CLEVELAND – Holy cow!

Hey! Hey!

Click your heels!

Let’s play two!

Ding-dong, the goat is dead!

And thank you, thank you, thank you, Ben Zobrist!

Eureka’s favorite son forever earned the World Series MVP award when he doubled into the left-field corner in the top of the 10th inning late Wednesday night to put the Cubs back into the lead and send them on their way to an 8-7 victory over the Indians. And life as we know it is forever changed.
Curses?

“#$@& Curses!” says the adidas ad hanging over the bar in Murphy’s Bleachers, across the street from Wrigley Field back in Chicago.

Amen to that.

Eamus Catuli – Latin, loosely translated as “Let’s Go Cubs” – resets to zero: AC000000.

That’s the sign that peers down on Wrigley Field from the fascia of the rooftop at the Lakeview Baseball Club, across Sheffield Avenue from the right-field bleachers. Anno Catulorum – again, loosely translated to “In The Year of the Cubs” – zero years since the team last won a division title, zero since the Cubs last won a pennant and now zero since they last won a World Series.

In other words, next year is now. No more will Cubs fans be pining for something they’ve never seen. Those huge, awful, pornographic numbers of the past – AC0871108, they read until September – have been wiped away, dumped in history’s trash bin.

“There are no curses,” a champagne-soaked general manager Jed Hoyer said in the clubhouse. “There never was a curse. It’s about having the best team and playing well over seven games in the World Series. We did that. The Cubs are no different than any other team. When we are the best team, we can win, and this year we were the best team.”

Still, it almost didn’t happen, because the Cubs had to put their entire world of fans through a century’s worth of torment one more time. It was the longest hour in Cubs history.

There they were, four outs from winning the championship. Up 6-3 in the bottom of the eighth, with their 100 mph savior, Aroldis Chapman, entering to shut down the Indians one more time, the Cubs could taste the champagne chilling in the clubhouse. All Chapman had to do was get one more out in the eighth, then three in the ninth.

Instead, he gave up the entire lead, the crowning blow being a two-run homer by Rajai Davis.

Both teams went through a scoreless ninth, and then – this was simply too perfect – the skies opened with rain and stopped play.

And why not?
You knew a World Series between the two most historically forlorn franchises in all of Major League Baseball would not be complete without a rain delay.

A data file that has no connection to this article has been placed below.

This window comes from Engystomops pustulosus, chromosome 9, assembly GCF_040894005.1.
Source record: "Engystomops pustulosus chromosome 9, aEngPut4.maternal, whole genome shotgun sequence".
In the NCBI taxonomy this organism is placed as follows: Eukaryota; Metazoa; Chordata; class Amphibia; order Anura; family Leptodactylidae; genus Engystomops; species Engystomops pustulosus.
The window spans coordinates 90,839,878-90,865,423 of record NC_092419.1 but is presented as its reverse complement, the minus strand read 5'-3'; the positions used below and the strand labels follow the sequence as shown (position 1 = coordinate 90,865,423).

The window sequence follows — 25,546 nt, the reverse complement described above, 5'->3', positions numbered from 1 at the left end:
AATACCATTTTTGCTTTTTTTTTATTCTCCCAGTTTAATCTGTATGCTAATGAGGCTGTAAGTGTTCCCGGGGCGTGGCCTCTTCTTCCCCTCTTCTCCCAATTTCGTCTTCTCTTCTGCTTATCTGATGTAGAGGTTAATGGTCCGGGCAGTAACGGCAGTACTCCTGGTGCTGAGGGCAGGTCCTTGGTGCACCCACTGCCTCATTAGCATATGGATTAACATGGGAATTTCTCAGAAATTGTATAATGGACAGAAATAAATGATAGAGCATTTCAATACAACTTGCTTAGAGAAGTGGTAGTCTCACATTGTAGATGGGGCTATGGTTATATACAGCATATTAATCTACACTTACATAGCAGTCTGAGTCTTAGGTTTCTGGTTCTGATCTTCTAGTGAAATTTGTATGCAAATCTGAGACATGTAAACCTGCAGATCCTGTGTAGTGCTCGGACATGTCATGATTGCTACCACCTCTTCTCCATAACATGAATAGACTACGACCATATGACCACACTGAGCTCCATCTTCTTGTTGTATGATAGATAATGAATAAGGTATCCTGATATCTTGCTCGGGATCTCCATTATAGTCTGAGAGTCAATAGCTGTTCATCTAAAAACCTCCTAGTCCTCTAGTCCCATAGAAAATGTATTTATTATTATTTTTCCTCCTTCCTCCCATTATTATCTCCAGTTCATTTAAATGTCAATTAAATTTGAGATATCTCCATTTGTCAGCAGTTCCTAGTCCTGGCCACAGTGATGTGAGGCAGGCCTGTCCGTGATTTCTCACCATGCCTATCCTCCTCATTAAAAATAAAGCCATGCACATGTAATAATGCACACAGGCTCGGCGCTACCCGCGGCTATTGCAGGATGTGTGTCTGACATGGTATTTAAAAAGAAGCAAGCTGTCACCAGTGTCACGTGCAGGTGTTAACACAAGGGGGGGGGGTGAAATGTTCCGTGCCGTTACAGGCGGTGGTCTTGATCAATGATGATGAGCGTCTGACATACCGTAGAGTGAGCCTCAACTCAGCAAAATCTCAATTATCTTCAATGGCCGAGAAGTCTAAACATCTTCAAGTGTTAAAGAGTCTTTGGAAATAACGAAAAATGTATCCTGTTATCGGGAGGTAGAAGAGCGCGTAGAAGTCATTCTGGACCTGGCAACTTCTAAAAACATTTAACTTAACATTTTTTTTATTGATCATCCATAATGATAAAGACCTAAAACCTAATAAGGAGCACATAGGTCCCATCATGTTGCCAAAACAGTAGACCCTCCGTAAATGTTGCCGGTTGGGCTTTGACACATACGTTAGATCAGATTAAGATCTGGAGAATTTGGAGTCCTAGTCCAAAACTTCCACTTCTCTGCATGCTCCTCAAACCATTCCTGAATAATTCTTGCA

But a lot of the Cubs will tell you they believe the rain might have been divine intervention of some sort. “Mean to be” was heard a lot.

As the team headed out of the dugout and back toward the clubhouse, still in a state of shock over having victory yanked from them so quickly, right fielder Jason Heyward called a meeting. As Maddon retired to his office, Heyward herded his teammates into the weight room.

This is what Zobrist said happened:
“He said, ‘Whatever’s happened to this point of the game, we’ve got to forget about it. It’s over. We’re still the best team. We’re going to pull this thing out. We need to pull together and chip away. We’re going to win this game.’”

The delay lasted only 17 minutes, and when play resumed, the Cubs attacked.

Kyle Schwarber led off with a single through the Indians’ defensive shift into right field. He ran to first base pumping his fist, then took a seat on the bench so Albert Almora could run for him.

Almora then tagged up and advanced to second on a fly to the center-field wall by Kris Bryant. With first base open, the Indians walked Anthony Rizzo, who had only lit them up for a 1.467 OPS (on base plus slugging percentage) that belongs in a universe of its own.

That brought Zobrist to the plate.

Before the game, Cubs manager Joe Maddon had praised Zobrist’s contributions to the team.
“He’s among that elite group in all of professional baseball that, even if he’s not getting hits or is in a slump, he’s still doing something to contribute to the offense, just based on his at-bats,” Maddon said. “His at-bats are the most professional on a daily basis. And he provides protection. You don’t want to give up on Rizzo to get to Zobrist in a pertinent moment.”

But that’s exactly what the Indians did.

And Zobrist killed them with a double into the left-field corner, driving in Almora with the go-ahead run.

“Doubles are nice,” Maddon had said. “It doesn’t have to go over the wall. We dig doubles, and his singles with runners in scoring position are pretty cool, too. His postseason play has been spectacular.”

Amen to that, too.

Zobrist leaped into the air as he arrived at second base, pumping his fist, and then jumping up and down. Rizzo grabbed his helmet with both hands at third, in apparent disbelief.

But it was finally time for the Cubs and their fans to truly believe.

A few minutes later, Miguel Montero drove in Rizzo for the run that ultimately proved the game-winner when the Indians scored once more in the bottom of the 10th.

And the Cubs rushed the field to celebrate the end of an era.

Holy cow!

— Kirk Wessler is Journal Star sports editor. Contact him at kwessler@pjstar.com. Follow him on Twitter @KirkWessler.